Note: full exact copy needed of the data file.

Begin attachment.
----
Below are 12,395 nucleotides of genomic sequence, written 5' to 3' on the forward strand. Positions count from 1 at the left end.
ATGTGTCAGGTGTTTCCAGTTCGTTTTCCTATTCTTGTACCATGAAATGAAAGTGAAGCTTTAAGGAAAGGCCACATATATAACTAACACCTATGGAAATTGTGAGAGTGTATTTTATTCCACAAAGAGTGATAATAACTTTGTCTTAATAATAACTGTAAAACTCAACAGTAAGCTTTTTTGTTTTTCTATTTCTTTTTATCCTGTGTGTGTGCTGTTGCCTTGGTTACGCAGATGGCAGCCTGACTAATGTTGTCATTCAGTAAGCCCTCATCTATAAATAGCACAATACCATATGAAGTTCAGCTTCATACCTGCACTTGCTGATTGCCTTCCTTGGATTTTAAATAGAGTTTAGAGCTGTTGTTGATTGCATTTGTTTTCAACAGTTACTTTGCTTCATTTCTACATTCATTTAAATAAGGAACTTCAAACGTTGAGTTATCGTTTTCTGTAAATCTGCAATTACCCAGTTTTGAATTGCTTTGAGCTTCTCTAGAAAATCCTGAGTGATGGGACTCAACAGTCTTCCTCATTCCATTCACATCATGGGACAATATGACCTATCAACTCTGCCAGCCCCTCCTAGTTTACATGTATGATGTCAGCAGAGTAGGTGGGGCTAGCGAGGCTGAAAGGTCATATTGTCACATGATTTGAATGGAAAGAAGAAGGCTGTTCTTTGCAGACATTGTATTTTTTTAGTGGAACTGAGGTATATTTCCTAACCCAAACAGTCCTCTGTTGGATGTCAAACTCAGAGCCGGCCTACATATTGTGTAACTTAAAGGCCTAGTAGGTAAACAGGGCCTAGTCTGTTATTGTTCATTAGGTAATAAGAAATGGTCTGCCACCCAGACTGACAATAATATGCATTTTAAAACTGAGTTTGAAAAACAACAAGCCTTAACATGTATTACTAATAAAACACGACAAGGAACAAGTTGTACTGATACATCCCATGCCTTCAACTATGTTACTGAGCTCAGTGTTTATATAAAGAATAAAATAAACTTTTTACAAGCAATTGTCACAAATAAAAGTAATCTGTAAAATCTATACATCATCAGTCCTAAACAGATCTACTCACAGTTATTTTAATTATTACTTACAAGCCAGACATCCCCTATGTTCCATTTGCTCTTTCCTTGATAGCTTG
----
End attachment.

Below are 12,395 nucleotides of genomic sequence, written 5' to 3' on the forward strand. Positions count from 1 at the left end.
ATGTGTCAGGTGTTTCCAGTTCGTTTTCCTATTCTTGTACCATGAAATGAAAGTGAAGCTTTAAGGAAAGGCCACATATATAACTAACACCTATGGAAATTGTGAGAGTGTATTTTATTCCACAAAGAGTGATAATAACTTTGTCTTAATAATAACTGTAAAACTCAACAGTAAGCTTTTTTGTTTTTCTATTTCTTTTTATCCTGTGTGTGTGCTGTTGCCTTGGTTACGCAGATGGCAGCCTGACTAATGTTGTCATTCAGTAAGCCCTCATCTATAAATAGCACAATACCATATGAAGTTCAGCTTCATACCTGCACTTGCTGATTGCCTTCCTTGGATTTTAAATAGAGTTTAGAGCTGTTGTTGATTGCATTTGTTTTCAACAGTTACTTTGCTTCATTTCTACATTCATTTAAATAAGGAACTTCAAACGTTGAGTTATCGTTTTCTGTAAATCTGCAATTACCCAGTTTTGAATTGCTTTGAGCTTCTCTAGAAAATCCTGAGTGATGGGACTCAACAGTCTTCCTCATTCCATTCACATCATGGGACAATATGACCTATCAACTCTGCCAGCCCCTCCTAGTTTACATGTATGATGTCAGCAGAGTAGGTGGGGCTAGCGAGGCTGAAAGGTCATATTGTCACATGATTTGAATGGAAAGAAGAAGGCTGTTCTTTGCAGACATTGTATTTTTTTAGTGGAACTGAGGTATATTTCCTAACCCAAACAGTCCTCTGTTGGATGTCAAACTCAGAGCCGGCCTACATATTGTGTAACTTAAAGGCCTAGTAGGTAAACAGGGCCTAGTCTGTTATTGTTCATTAGGTAATAAGAAATGGTCTGCCACCCAGACTGACAATAATATGCATTTTAAAACTGAGTTTGAAAAACAACAAGCCTTAACATGTATTACTAATAAAACACGACAAGGAACAAGTTGTACTGATACATCCCATGCCTTCAACTATGTTACTGAGCTCAGTGTTTATATAAAGAATAAAATAAACTTTTTACAAGCAATTGTCACAAATAAAAGTAATCTGTAAAATCTATACATCATCAGTCCTAAACAGATCTACTCACAGTTATTTTAATTATTACTTACAAGCCAGACATCCCCTATGTTCCATTTGCTCTTTCCTTGATAGCTTG